Today's IT is all about enabling the customer experience

A long time ago in a galaxy far, far away, there were two basic models for selling IT: Equipment vendors sold hardware or software. Services vendors sold maintenance contracts, professional services, or connectivity. And IT practitioners didn’t sell at all —they delivered infrastructure, applications, and support that their organizations (hopefully) found useful.

A long time ago in a galaxy far, far away, there were two basic models for selling IT: Equipment vendors sold hardware or software. Services vendors sold maintenance contracts, professional services or connectivity. And IT practitioners didn't sell at all — they delivered infrastructure, applications and support that their organizations (hopefully) found useful.

That's all so pre-millennial. These days, it's not about selling hardware, software, or services. And an IT department that still thinks of itself as providing support — rather than business enablement — is destined for outsourcing.

The new model for selling IT is what I like to call "enabling the customer experience." In other words, it's more than just providing hardware, software or services. It's about wrapping them in an end-to-end customer experience that takes into account the broader context in which the hardware, software and services are being used.

A (non-IT) example: JetBlue. The core service the company sells is, of course, transportation -- moving humans and their luggage from point A to point B. But the broader customer experience it provides is "comfort."

Most kinds of travel are inherently uncomfortable: The traveler is subjected to noises, smells, vibrations, hunger, thirst and sleep-deprivation. JetBlue can't eliminate any of that — but it does mitigate the discomfort by providing familiar entertainment, including individually-controlled cable TV and satellite radio, snacks, and (for a smallish extra fee) amenities like full-sized pillows, extra legroom and cocktails.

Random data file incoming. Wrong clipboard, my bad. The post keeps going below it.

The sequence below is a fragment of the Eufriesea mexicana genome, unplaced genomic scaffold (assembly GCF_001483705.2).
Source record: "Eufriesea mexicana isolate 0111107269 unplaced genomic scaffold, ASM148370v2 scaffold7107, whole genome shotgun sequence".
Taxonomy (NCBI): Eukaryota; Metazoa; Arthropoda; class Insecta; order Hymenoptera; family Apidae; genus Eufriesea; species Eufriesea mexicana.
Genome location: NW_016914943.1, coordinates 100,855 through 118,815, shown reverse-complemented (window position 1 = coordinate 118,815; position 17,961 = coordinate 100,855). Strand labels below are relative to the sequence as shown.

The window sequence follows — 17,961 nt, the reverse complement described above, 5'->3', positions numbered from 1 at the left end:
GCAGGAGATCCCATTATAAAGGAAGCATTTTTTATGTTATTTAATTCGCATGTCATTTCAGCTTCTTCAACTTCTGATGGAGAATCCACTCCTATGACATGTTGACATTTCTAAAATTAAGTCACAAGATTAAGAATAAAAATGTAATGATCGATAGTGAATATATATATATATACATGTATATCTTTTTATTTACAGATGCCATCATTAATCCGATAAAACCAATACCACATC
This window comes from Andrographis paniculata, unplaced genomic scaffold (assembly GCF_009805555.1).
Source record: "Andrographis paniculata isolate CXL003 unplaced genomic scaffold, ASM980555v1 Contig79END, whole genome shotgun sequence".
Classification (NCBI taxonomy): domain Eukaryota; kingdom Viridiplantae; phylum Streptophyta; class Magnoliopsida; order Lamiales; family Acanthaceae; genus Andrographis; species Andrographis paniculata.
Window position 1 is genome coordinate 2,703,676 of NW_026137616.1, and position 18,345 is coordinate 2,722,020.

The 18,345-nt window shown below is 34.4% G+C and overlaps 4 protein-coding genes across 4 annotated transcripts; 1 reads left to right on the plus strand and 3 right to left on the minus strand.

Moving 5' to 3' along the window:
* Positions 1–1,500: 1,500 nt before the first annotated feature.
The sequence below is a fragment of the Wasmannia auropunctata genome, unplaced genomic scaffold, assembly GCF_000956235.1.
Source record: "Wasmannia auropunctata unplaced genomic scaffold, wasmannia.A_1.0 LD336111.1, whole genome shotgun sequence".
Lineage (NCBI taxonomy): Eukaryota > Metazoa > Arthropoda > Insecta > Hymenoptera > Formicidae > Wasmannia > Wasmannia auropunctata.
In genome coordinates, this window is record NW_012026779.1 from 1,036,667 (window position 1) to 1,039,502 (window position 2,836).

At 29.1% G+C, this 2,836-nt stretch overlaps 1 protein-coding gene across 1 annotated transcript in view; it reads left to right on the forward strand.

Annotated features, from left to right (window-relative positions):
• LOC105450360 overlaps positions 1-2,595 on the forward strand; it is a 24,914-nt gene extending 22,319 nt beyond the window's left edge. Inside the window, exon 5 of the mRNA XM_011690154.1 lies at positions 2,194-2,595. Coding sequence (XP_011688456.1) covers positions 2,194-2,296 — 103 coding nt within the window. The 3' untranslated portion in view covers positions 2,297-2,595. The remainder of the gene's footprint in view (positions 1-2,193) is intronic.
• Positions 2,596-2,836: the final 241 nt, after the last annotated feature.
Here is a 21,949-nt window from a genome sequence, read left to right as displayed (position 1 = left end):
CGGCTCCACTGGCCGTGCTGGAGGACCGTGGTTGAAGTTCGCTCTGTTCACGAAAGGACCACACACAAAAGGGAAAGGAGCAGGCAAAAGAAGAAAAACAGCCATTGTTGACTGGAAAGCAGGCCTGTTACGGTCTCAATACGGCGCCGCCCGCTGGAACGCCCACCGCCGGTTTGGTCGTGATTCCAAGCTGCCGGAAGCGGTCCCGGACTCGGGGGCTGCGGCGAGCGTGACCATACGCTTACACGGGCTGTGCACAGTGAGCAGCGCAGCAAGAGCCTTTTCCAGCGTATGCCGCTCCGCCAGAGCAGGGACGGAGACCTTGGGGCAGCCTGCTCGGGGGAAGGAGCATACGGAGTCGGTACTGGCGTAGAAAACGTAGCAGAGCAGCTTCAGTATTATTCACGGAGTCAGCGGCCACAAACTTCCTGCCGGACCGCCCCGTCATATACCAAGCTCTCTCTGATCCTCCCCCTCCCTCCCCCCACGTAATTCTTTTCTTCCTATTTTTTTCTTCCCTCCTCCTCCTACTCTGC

In other words, JetBlue seeks to make air travel pretty much like settling into your easy chair and watching some TV.

Another example: Users' communities. Some smart vendors have been able to recognize that their products can generate passion among their customers — and they foster that passion. In the old days, this was through structured training and certification programs (Cisco and Novell leap to mind).

These days, it's via social networking and community-building: empowering users to support each other, collaborate on applications for products and services, and troubleshoot problems. Companies like National Instruments (a test and measurement company) host "developer zones" where customers can engage with one another and share best practices.

So what does this all mean to you, if you're an IT practitioner worried about hanging on to your job during a tough economy? Several things. First, start thinking of IT as a service you provide your internal customers — not just hardware, software or support. Then try to define that service in terms of an experience — what do users really want from the service experience?

Finally, engage your customers. Do you have customers who've effectively deployed, say, server virtualization, and want to share their experiences with other lines of business? Or what about someone who’s using that brand-spanking-new MPLS network for video distribution or interactive sales training? Help them share their stories.

And consider using social-networking tools as a way to find out about business challenges that IT can address, and provide users with a forum to share tips, tweaks and best practices. Passionate customers are your best allies in selling IT.

The bottom line: It's all about customer experience.

Johnson is president and senior founding partner at Nemertes Research, an independent technology research firm. She can be reached at

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Copyright © 2009 IDG Communications, Inc.

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